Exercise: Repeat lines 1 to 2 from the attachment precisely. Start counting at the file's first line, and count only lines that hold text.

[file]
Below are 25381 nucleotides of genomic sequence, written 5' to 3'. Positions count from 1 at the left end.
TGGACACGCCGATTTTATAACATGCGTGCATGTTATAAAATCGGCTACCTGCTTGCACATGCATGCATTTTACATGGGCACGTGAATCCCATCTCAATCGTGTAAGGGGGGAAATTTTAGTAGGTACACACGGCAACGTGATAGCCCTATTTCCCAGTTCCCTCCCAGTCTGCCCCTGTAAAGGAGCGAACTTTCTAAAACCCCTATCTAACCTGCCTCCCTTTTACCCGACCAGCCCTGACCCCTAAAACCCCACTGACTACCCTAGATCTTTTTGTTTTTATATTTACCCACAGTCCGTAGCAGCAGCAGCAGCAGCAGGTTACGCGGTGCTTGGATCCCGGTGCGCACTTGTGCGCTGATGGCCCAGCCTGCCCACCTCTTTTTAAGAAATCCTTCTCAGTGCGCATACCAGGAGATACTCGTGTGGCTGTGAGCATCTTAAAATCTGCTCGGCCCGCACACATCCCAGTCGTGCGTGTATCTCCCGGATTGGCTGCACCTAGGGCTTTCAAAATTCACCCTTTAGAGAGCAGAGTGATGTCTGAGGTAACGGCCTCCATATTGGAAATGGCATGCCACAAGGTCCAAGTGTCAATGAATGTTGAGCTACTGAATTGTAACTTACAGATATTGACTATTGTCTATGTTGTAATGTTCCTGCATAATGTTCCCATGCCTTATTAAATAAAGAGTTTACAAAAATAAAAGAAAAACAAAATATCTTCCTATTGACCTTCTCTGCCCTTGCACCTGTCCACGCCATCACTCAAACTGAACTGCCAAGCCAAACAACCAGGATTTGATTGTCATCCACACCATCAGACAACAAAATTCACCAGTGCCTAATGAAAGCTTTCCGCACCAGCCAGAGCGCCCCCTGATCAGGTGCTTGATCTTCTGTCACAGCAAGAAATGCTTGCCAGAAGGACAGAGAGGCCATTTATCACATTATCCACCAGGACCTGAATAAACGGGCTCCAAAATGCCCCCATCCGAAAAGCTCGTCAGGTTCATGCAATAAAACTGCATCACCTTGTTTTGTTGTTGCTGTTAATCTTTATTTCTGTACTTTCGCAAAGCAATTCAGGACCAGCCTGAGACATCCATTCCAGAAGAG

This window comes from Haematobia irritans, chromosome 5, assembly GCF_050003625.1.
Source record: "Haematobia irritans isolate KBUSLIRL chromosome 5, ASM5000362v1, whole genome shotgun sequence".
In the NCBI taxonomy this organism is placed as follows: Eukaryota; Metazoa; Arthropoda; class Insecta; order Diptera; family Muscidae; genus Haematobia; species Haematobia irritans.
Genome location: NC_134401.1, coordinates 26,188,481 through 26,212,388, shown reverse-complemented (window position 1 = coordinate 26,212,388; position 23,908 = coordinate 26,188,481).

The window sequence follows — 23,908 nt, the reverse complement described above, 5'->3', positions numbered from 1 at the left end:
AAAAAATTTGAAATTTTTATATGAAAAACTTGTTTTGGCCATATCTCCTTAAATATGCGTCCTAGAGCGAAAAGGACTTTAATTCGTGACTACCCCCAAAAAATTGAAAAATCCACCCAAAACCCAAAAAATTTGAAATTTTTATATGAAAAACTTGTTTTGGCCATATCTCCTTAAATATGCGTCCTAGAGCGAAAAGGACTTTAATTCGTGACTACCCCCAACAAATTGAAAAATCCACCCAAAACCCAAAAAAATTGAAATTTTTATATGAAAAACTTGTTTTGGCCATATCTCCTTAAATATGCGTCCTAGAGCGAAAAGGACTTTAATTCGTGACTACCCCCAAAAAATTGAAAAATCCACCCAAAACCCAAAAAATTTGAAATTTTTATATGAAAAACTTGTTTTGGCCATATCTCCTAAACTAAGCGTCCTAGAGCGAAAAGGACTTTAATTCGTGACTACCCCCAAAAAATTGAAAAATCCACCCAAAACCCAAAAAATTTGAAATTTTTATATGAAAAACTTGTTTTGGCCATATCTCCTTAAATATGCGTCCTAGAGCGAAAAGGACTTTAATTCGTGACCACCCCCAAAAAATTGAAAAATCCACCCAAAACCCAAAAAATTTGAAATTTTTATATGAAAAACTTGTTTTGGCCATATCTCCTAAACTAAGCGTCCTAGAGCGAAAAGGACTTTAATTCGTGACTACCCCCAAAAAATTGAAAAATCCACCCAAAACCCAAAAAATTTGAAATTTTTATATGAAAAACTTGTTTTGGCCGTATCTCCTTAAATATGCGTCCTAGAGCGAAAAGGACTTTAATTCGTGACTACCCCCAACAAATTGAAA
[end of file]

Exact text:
Below are 25381 nucleotides of genomic sequence, written 5' to 3'. Positions count from 1 at the left end.
TGGACACGCCGATTTTATAACATGCGTGCATGTTATAAAATCGGCTACCTGCTTGCACATGCATGCATTTTACATGGGCACGTGAATCCCATCTCAATCGTGTAAGGGGGGAAATTTTAGTAGGTACACACGGCAACGTGATAGCCCTATTTCCCAGTTCCCTCCCAGTCTGCCCCTGTAAAGGAGCGAACTTTCTAAAACCCCTATCTAACCTGCCTCCCTTTTACCCGACCAGCCCTGACCCCTAAAACCCCACTGACTACCCTAGATCTTTTTGTTTTTATATTTACCCACAGTCCGTAGCAGCAGCAGCAGCAGCAGGTTACGCGGTGCTTGGATCCCGGTGCGCACTTGTGCGCTGATGGCCCAGCCTGCCCACCTCTTTTTAAGAAATCCTTCTCAGTGCGCATACCAGGAGATACTCGTGTGGCTGTGAGCATCTTAAAATCTGCTCGGCCCGCACACATCCCAGTCGTGCGTGTATCTCCCGGATTGGCTGCACCTAGGGCTTTCAAAATTCACCCTTTAGAGAGCAGAGTGATGTCTGAGGTAACGGCCTCCATATTGGAAATGGCATGCCACAAGGTCCAAGTGTCAATGAATGTTGAGCTACTGAATTGTAACTTACAGATATTGACTATTGTCTATGTTGTAATGTTCCTGCATAATGTTCCCATGCCTTATTAAATAAAGAGTTTACAAAAATAAAAGAAAAACAAAATATCTTCCTATTGACCTTCTCTGCCCTTGCACCTGTCCACGCCATCACTCAAACTGAACTGCCAAGCCAAACAACCAGGATTTGATTGTCATCCACACCATCAGACAACAAAATTCACCAGTGCCTAATGAAAGCTTTCCGCACCAGCCAGAGCGCCCCCTGATCAGGTGCTTGATCTTCTGTCACAGCAAGAAATGCTTGCCAGAAGGACAGAGAGGCCATTTATCACATTATCCACCAGGACCTGAATAAACGGGCTCCAAAATGCCCCCATCCGAAAAGCTCGTCAGGTTCATGCAATAAAACTGCATCACCTTGTTTTGTTGTTGCTGTTAATCTTTATTTCTGTACTTTCGCAAAGCAATTCAGGACCAGCCTGAGACATCCATTCCAGAAGAG